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F those bunch of desk riding sissies. "Inconvienced". I'm the last guy to preach about working live, especially on 20 amp lighting circuits. I do it all the time depending on the situation. None of those situations are ever because it inconviences someone in front of a computer. Turn it off.
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Unread 07-08-2019, 01:03 PM   #16
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F those bunch of desk riding sissies. "Inconvienced". I'm the last guy to preach about working live, especially on 20 amp lighting circuits. I do it all the time depending on the situation. None of those situations are ever because it inconviences someone in front of a computer. Turn it off.
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Unread 07-08-2019, 01:10 PM   #17
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Unread 07-08-2019, 01:34 PM   #18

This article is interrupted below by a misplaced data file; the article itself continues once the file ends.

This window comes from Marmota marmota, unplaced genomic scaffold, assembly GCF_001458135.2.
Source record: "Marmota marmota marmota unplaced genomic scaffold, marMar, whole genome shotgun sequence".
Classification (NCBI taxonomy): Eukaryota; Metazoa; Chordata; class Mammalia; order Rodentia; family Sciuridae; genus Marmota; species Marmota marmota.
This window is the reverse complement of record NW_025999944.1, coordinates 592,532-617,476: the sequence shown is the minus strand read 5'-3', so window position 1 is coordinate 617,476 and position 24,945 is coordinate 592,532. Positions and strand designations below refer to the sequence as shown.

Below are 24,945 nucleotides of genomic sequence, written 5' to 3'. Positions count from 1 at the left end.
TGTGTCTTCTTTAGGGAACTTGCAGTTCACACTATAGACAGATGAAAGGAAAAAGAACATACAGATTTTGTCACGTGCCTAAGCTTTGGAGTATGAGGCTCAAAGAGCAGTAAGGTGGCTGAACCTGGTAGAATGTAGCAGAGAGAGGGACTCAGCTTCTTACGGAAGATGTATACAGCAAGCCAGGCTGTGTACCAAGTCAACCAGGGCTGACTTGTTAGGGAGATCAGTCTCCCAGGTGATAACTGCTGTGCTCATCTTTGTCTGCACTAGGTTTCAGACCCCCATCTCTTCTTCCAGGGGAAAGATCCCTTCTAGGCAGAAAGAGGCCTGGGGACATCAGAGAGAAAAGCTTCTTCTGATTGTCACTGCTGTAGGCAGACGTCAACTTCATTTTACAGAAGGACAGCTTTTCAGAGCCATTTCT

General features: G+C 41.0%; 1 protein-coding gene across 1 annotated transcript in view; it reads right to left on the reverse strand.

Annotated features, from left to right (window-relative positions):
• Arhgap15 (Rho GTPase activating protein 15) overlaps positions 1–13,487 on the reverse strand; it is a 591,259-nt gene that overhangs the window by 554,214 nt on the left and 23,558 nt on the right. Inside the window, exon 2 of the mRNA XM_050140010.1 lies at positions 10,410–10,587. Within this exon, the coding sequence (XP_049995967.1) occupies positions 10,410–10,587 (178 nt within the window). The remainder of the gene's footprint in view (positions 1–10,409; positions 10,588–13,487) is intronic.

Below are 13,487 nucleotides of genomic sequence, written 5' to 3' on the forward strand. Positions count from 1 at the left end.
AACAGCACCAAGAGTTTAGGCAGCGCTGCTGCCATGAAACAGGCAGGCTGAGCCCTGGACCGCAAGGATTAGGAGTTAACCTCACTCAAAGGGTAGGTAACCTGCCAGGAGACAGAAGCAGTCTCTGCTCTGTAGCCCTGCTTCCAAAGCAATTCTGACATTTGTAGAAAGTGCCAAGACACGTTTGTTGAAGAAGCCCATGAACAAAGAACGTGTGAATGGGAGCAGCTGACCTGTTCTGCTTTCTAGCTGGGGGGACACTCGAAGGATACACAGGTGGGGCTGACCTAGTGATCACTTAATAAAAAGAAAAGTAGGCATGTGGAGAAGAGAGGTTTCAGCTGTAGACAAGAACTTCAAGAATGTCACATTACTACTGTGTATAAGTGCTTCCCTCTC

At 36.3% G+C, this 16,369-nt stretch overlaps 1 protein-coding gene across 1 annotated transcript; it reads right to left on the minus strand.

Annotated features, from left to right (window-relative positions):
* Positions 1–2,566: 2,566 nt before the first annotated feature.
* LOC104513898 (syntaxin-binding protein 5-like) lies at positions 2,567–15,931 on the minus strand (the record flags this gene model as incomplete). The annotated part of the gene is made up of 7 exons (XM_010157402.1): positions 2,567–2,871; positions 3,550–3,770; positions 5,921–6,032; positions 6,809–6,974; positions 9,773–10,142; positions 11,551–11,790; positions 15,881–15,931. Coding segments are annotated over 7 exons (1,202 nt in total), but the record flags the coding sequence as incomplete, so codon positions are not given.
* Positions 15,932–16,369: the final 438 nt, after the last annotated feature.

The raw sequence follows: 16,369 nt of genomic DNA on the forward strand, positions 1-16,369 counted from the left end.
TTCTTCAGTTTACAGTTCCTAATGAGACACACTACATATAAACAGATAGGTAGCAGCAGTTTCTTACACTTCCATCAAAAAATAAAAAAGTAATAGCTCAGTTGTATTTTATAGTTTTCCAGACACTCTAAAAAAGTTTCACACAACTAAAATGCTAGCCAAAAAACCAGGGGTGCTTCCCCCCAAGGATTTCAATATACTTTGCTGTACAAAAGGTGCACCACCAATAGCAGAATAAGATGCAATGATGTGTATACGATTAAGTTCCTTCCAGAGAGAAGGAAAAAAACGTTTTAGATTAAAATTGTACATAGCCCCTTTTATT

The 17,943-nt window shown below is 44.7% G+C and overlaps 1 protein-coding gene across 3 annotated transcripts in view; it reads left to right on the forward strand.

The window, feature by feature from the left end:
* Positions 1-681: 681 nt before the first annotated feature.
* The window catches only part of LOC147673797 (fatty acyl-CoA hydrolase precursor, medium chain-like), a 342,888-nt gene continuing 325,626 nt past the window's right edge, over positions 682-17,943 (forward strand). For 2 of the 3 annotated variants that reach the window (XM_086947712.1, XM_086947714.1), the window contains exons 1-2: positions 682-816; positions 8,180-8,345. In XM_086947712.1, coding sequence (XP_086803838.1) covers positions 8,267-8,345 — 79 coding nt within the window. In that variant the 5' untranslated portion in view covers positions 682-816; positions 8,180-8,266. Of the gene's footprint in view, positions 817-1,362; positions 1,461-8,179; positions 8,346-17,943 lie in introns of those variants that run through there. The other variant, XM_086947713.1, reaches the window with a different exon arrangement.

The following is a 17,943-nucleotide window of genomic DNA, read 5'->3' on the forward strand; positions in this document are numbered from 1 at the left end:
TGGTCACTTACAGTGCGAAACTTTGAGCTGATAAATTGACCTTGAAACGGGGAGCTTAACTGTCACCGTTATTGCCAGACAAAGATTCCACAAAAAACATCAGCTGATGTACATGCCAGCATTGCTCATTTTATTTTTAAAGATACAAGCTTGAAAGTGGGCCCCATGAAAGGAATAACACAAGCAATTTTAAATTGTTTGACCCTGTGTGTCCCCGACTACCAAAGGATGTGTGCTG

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Just don't open the circuit. Do as Joebanana says just cut the whip wires and nut it. Opening the circuit can send mixed voltages to the load.
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Unread 07-08-2019, 06:24 PM   #19
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I've been at this a while, and you won't catch me working a 600V phase to phase circuit hot. Either people are working in the dark or I'm getting double time to do it during the off-hours. Not long ago a kid died hanging exit lighting. He graduated from a trade school, the company lied to him about being a registered apprentice. He was listed as a laborer. They ****ed him over, he wasn't being supervised, and now he is dead.